Public Relations, Society and the Generative Power of History examines how histories are used to explore how the past is constructed from the present, how the present is always historical, and how both past and present can power imagined futures.
Divided into three distinct parts, the book uses historical inquiry as a springboard for engaging with interdisciplinary, critical and complex issues in the past and present. Part I examines the history of corporate PR, the centrality of the corporation in PR scholarship and the possibility of resisting corporate hegemony through PR efforts. The theme of Part II is ‘Historicising gender, ethnicity and diversity in PR work,’ focusing on how gendered and racialised identities have been constructed and resisted both within the profession and through the result of its work. Part III engages with ‘Histories of public relations in the political sphere,’ bringing together work on the different ways in which public relations has evolved in changing political contexts, both formally as a function within political institutions and in the context of contributions to broader narratives of nationalism and identity.
Featuring contributions from leading academics, this book challenges traditional PR historiography and contests the ‘lessons’ derived from existing literature to address the implications of key areas of critically engaged PR theory. This volume is a valuable teaching resource for upper-level undergraduates and postgraduates studying public relations, strategic communications, political communication and organisational communication.
Table of Contents
INTRODUCTION – ‘Public relations, society and the generative power of history’
Ian Somerville, Lee Edwards and Øyvind Ihlen
PART ONE – CHALLENGING CORPORATISM AND MANAGERIALISMCHAPTER 1 ‘The contribution of public relations to promotional culture: taking the long view’
CHAPTER 2 ‘"Presencing" and "absencing": a deconstruction of US-based public relations textbooks'
CHAPTER 3 ‘How employee relations shaped and maintained US coporate welfare: a historical overview'
Patricia A. Curtin
PART TWO – HISTORICISING GENDER, ETHNICITY AND DIVERSITY IN PUBLIC PR WORK
CHAPTER 4 ‘Wives, secretaries and bodies: representations of women in Australian public relations journal, 1965–1972'
CHAPTER 5 ‘History, racialisation and resistance in "post-race" public relations’
CHAPTER 6 ‘Intersectional activism, history and public relations: new understandings of women’s communicative roles in anti-racist and anti-sexist work'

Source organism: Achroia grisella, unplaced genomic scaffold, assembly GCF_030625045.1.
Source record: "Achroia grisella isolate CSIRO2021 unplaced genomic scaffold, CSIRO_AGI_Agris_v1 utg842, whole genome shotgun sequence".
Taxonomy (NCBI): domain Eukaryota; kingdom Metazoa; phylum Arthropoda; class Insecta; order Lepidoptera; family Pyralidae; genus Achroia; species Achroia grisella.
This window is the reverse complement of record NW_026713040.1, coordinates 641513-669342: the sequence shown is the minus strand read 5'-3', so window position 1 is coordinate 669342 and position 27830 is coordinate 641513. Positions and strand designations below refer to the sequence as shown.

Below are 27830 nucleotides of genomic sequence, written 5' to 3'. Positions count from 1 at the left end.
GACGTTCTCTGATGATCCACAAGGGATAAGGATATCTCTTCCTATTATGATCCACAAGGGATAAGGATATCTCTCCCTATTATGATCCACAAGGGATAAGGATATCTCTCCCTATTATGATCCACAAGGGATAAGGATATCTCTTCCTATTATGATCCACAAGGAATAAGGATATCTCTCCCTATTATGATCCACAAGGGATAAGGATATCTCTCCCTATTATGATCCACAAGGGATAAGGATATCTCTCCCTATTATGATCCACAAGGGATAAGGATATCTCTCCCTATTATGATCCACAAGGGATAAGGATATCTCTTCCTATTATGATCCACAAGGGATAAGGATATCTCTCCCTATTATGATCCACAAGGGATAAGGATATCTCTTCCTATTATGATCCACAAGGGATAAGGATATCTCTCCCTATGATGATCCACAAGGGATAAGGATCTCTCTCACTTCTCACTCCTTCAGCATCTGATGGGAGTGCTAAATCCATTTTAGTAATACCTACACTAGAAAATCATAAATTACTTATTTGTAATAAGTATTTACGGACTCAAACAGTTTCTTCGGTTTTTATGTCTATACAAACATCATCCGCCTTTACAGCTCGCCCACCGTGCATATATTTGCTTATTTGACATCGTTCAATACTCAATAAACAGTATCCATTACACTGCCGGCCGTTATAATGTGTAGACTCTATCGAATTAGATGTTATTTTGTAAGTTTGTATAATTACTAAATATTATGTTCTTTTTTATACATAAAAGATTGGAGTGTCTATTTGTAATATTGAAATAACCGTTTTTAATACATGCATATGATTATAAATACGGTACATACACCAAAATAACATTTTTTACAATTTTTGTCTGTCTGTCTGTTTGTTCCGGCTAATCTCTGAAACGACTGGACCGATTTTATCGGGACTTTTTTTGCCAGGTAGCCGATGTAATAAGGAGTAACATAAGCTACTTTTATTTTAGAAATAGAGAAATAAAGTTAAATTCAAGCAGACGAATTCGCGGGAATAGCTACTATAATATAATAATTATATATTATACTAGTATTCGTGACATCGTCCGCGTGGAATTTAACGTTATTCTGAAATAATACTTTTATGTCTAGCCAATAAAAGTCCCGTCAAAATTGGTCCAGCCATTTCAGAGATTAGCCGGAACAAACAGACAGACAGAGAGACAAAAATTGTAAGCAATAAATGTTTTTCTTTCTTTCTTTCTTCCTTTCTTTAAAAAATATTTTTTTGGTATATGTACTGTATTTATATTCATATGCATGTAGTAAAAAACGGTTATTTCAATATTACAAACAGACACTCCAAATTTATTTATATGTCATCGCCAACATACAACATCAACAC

Jennifer Vardeman, Amanda Kennedy and Brittany Little
CHAPTER 7 ‘Public relations in the master’s house’
CHAPTER 8 ‘Communicating identity histories in ethnic museum public relations’
Melissa A. Johnson
PART THREE – HISTORIES OF PUBLIC RELATIONS IN THE POLITICAL SPHERE
CHAPTER 9 ‘Selling municipal socialism: local government, the Left and the transformation of political public relations in Britain’
CHAPTER 10 ‘Anticipating the age of "political spin"?: an historical analysis of 1980s government communications
CHAPTER 11 ‘Sports promotion and the construction of "Irish" identity: nationalism, social exclusion and the Gaelic Athletic Association’
Ian Somerville, David Mitchel and Owen Hargie
CHAPTER 12 ‘A critical discourse analysis of Jonathan Dean Swift’s Drapier’s Letters: public advocacy and nationalism in Ireland, 1724-1725’
Ian Somerville is Head of the School of Media, Communication and Sociology at the University of Leicester. His research has been published in international communication, PR, politics and sociology journals and in various edited collections. His most recent book is International Public Relations: Perspectives from Deeply Divided Societies (Routledge, 2017).
Lee Edwards is Associate Professor at the London School of Economics and Political Science. She teaches and researches strategic communication from a critical perspective. She is the author of books, book chapters and empirical studies in the leading journals in the field of communication scholarship.
Øyvind Ihlen is Professor in the Department of Media and Communication at the University of Oslo and co-director of POLKOM – Centre for the Study of Political Communication. He has over 120 publications where he applies theories of rhetoric and sociology to the study of public relations.